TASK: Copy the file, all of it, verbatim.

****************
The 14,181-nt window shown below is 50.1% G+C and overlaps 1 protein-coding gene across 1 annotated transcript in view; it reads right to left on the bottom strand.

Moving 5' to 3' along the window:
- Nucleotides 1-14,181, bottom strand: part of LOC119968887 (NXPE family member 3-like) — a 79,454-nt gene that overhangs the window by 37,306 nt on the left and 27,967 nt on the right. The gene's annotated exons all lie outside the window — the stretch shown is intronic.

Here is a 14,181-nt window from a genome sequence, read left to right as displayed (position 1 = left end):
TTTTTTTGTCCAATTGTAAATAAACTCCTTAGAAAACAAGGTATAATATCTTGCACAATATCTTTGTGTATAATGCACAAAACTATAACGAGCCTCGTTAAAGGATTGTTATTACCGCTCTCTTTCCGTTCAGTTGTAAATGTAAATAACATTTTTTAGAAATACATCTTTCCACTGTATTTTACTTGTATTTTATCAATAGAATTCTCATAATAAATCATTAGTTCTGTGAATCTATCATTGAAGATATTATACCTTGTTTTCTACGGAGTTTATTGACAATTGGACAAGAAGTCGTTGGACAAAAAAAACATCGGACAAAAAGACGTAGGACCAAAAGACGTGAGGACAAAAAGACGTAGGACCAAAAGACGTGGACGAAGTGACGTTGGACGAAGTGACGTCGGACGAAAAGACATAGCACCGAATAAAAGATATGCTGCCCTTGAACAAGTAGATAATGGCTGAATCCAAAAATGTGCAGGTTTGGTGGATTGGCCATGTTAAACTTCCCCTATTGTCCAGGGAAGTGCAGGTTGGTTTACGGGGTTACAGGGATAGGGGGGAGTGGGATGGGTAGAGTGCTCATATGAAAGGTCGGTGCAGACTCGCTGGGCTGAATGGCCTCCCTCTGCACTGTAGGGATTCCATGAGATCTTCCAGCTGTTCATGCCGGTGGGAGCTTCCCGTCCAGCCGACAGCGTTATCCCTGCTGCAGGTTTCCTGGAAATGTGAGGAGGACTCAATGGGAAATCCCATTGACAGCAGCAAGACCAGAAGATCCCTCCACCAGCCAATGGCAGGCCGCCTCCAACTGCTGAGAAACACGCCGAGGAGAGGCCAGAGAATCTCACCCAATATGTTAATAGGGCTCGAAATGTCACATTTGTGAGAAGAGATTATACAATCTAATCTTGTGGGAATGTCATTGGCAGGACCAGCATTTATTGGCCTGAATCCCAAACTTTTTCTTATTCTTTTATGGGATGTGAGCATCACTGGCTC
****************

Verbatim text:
The 14,181-nt window shown below is 50.1% G+C and overlaps 1 protein-coding gene across 1 annotated transcript in view; it reads right to left on the bottom strand.

Moving 5' to 3' along the window:
- Nucleotides 1-14,181, bottom strand: part of LOC119968887 (NXPE family member 3-like) — a 79,454-nt gene that overhangs the window by 37,306 nt on the left and 27,967 nt on the right. The gene's annotated exons all lie outside the window — the stretch shown is intronic.

Here is a 14,181-nt window from a genome sequence, read left to right as displayed (position 1 = left end):
TTTTTTTGTCCAATTGTAAATAAACTCCTTAGAAAACAAGGTATAATATCTTGCACAATATCTTTGTGTATAATGCACAAAACTATAACGAGCCTCGTTAAAGGATTGTTATTACCGCTCTCTTTCCGTTCAGTTGTAAATGTAAATAACATTTTTTAGAAATACATCTTTCCACTGTATTTTACTTGTATTTTATCAATAGAATTCTCATAATAAATCATTAGTTCTGTGAATCTATCATTGAAGATATTATACCTTGTTTTCTACGGAGTTTATTGACAATTGGACAAGAAGTCGTTGGACAAAAAAAACATCGGACAAAAAGACGTAGGACCAAAAGACGTGAGGACAAAAAGACGTAGGACCAAAAGACGTGGACGAAGTGACGTTGGACGAAGTGACGTCGGACGAAAAGACATAGCACCGAATAAAAGATATGCTGCCCTTGAACAAGTAGATAATGGCTGAATCCAAAAATGTGCAGGTTTGGTGGATTGGCCATGTTAAACTTCCCCTATTGTCCAGGGAAGTGCAGGTTGGTTTACGGGGTTACAGGGATAGGGGGGAGTGGGATGGGTAGAGTGCTCATATGAAAGGTCGGTGCAGACTCGCTGGGCTGAATGGCCTCCCTCTGCACTGTAGGGATTCCATGAGATCTTCCAGCTGTTCATGCCGGTGGGAGCTTCCCGTCCAGCCGACAGCGTTATCCCTGCTGCAGGTTTCCTGGAAATGTGAGGAGGACTCAATGGGAAATCCCATTGACAGCAGCAAGACCAGAAGATCCCTCCACCAGCCAATGGCAGGCCGCCTCCAACTGCTGAGAAACACGCCGAGGAGAGGCCAGAGAATCTCACCCAATATGTTAATAGGGCTCGAAATGTCACATTTGTGAGAAGAGATTATACAATCTAATCTTGTGGGAATGTCATTGGCAGGACCAGCATTTATTGGCCTGAATCCCAAACTTTTTCTTATTCTTTTATGGGATGTGAGCATCACTGGCTC